Hospital Reopens Operating Rooms

Mission Hospital  temporarily suspended elective surgery after an outbreak of infection.
Mission Hospital temporarily suspended elective surgery after an outbreak of infection.

Elective surgeries resumed this week at Mission Hospital in Laguna Beach and Mission Viejo after an extraordinary voluntary eight-day suspension, hospital officials said.

As a precautionary measure, elective surgeries at both campuses were temporarily halted Oct. 9 after three surgical patients contracted an infection whose source couldn’t be identified, Michael Beck, executive officer of the Laguna Beach campus, told the City Council on Tuesday. The resulting halt at the hospital, where 17,000 surgical procedures are done annually, meant the postponement of 275 elective surgeries, a spokeswoman said.

An in-house team of infectious disease specialists first detected the uncommon bacterial infection in three surgical patients in Mission Viejo between May and July, Dr. Chris Bailey said in an interview Wednesday. Among the variables monitored by his team are patient infections, antibiotic use and antibiotic resistance.

In the investigation of nine operating rooms in Mission Viejo and five in Laguna Beach, “we couldn’t find a smoking gun to blame,” said Bailey, who in 20 years with Mission has not previously seen such a widespread closure. Emergency operations continued uninterrupted throughout the suspension.

The patients were treated with antibiotics and recovered. “Keeping patients safe will continue to be our utmost concern and we are taking all actions to ensure a safe environment,” Chief Executive Kenn McFarland he said in a statement released last week to the Laguna Beach hospital advisory committee.

Though investigators could not find a sole cause, administrators focused their efforts on equipment that controls operating room humidity and temperature installed in Mission Viejo and standardizing documentation on the sterilization of surgical instruments at both campuses, said Bailey.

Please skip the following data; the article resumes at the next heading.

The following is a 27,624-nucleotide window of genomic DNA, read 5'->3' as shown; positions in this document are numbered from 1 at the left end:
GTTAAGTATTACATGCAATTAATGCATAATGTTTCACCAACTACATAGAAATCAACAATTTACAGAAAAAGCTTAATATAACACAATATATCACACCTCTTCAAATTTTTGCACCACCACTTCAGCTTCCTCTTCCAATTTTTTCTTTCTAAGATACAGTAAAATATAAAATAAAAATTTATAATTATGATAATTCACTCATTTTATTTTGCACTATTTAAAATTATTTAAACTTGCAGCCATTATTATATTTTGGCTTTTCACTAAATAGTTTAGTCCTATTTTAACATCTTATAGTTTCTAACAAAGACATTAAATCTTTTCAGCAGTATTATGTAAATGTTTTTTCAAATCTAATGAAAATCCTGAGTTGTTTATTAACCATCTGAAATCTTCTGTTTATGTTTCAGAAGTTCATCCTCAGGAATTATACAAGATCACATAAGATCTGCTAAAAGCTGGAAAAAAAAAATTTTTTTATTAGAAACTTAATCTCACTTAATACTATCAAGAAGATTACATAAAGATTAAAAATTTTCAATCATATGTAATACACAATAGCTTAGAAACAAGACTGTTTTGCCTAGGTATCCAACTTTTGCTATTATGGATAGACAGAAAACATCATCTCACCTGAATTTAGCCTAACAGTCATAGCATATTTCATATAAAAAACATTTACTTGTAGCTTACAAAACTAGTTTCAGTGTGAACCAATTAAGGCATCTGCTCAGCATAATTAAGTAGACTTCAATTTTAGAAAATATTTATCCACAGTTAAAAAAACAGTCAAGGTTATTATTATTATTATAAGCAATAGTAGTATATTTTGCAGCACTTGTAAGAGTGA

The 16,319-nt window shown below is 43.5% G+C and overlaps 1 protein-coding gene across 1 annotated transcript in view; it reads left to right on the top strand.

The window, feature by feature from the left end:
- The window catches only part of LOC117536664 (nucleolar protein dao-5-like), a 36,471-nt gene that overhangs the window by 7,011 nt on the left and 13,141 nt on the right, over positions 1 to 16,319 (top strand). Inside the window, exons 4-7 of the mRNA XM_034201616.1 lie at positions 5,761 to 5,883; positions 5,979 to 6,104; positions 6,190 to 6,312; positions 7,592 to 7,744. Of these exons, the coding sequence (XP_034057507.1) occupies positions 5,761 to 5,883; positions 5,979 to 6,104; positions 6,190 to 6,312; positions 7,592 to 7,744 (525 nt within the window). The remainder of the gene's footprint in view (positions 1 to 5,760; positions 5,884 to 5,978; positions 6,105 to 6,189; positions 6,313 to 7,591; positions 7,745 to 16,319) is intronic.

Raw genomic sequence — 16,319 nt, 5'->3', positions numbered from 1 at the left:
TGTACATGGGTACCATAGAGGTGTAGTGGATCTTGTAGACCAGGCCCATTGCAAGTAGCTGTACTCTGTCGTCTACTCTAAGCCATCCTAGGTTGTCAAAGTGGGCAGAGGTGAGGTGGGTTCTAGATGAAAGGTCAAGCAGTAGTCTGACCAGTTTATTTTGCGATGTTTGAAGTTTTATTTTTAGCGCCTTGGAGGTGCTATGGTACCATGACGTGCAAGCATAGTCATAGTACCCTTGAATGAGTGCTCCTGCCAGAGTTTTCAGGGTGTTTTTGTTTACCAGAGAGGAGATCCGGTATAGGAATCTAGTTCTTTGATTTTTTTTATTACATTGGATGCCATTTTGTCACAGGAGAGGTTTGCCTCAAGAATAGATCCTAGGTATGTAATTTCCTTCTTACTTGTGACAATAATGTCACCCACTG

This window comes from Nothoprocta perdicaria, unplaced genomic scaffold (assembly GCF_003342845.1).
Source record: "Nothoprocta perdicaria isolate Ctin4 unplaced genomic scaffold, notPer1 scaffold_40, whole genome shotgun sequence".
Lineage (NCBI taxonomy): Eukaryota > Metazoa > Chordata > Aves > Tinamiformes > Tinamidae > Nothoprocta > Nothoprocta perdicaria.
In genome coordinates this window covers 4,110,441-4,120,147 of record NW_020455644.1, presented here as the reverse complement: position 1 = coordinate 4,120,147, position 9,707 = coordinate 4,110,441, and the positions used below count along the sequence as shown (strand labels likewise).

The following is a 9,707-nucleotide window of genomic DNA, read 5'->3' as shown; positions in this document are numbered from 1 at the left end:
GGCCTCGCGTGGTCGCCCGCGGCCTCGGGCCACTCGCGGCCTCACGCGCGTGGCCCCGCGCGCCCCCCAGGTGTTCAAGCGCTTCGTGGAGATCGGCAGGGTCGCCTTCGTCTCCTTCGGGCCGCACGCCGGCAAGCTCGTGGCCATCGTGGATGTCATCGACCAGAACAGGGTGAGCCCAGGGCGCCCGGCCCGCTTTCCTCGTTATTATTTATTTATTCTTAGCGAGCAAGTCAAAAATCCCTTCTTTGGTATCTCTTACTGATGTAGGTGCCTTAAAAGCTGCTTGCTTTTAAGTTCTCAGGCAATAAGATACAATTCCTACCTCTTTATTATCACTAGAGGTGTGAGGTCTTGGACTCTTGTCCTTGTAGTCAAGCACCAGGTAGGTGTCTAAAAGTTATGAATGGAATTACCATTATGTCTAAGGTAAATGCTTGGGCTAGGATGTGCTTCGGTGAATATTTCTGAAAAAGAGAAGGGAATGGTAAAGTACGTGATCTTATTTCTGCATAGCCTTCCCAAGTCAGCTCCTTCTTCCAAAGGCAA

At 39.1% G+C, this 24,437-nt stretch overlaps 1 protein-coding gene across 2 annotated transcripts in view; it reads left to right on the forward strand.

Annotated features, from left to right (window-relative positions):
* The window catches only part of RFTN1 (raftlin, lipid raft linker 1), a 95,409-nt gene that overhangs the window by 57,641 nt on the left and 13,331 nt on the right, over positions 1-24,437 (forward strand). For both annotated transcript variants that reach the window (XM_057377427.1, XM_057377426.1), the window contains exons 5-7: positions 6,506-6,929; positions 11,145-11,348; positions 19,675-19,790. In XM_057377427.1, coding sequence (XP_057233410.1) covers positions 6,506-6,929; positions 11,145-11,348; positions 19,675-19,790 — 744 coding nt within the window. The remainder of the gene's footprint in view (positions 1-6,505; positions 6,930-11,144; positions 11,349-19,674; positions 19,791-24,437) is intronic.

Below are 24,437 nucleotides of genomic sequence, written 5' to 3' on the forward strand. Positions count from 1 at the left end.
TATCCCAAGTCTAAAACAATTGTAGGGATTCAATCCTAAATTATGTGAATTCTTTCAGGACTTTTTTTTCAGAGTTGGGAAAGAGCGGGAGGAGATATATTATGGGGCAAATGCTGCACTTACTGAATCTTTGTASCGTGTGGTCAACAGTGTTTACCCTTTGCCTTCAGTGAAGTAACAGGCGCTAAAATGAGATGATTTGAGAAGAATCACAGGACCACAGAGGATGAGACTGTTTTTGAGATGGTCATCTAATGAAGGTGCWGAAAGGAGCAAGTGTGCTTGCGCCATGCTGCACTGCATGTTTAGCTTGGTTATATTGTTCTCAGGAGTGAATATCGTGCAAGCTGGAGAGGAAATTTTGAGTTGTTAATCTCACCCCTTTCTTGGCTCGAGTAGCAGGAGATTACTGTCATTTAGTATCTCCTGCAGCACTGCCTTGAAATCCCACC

Though the infection was isolated to Mission Viejo, staff work in both campuses and need to have consistent procedures across locations.

Officials of the state Department of Health Services and the Joint Commission, which certifies hospitals for Medicare and Medicaid funding, were informed of the infection cluster and concurred with the focus of the inquiry, Bailey said.

The Joint Commission conducted a survey Oct. 7-8 and issued a preliminary denial of accreditation as a result of an immediate threat to the health or safety of patients or the public, said Katie Louze, a commission spokeswoman in Oakbrook Terrace, Ill. The decision is subject to review and appeal.

A Joint Commission survey would normally be anticipated at Mission Hospital in the six months preceding its expiring accreditation in May, said Mission Hospital spokeswoman Susan Cole.

“The cluster put more scrutiny on other practices,” said Bailey, such as instrument sterilization. Simplifying procedures will make oversight and compliance easier. “That’s the improvement moving forward,” he said.

Whether due to corrective actions or coincidence, no other infections of Enterbacter have surfaced since July, said Bailey, who believes Mission is ready for a return inspection by regulators.

Meanwhile, nurses at St. Joseph’s hospital in Orange, operated by the St. Joseph Hoag Health Alliance that also owns Mission Hospital, publicly called on hospital management to take immediate measures to ensure the health and safety of nurses who may be confronting Ebola patients.

The hospital has failed to enact adequate measures to protect against Ebola, the nurses aid in a statement issued by the California Nurses Assoc., which does not represent St. Joe nurses.

“We believe management should listen to the caregivers and enact these standards now, for the good of RNs, other healthcare workers and the patients in our community,” said the statement by nurse Marlene Tucay, in the medical tele unit of St. Joseph Hospital.

Staff will have been trained in protocols for Ebola set out by the Centers for Disease
Control and Prevention and will start drills next week, Beck told council members.

Because of new protocols, patients may notice extra screening precautions because of the new protocols, Beck said.


Share this:


Please enter your comment!
Please enter your name here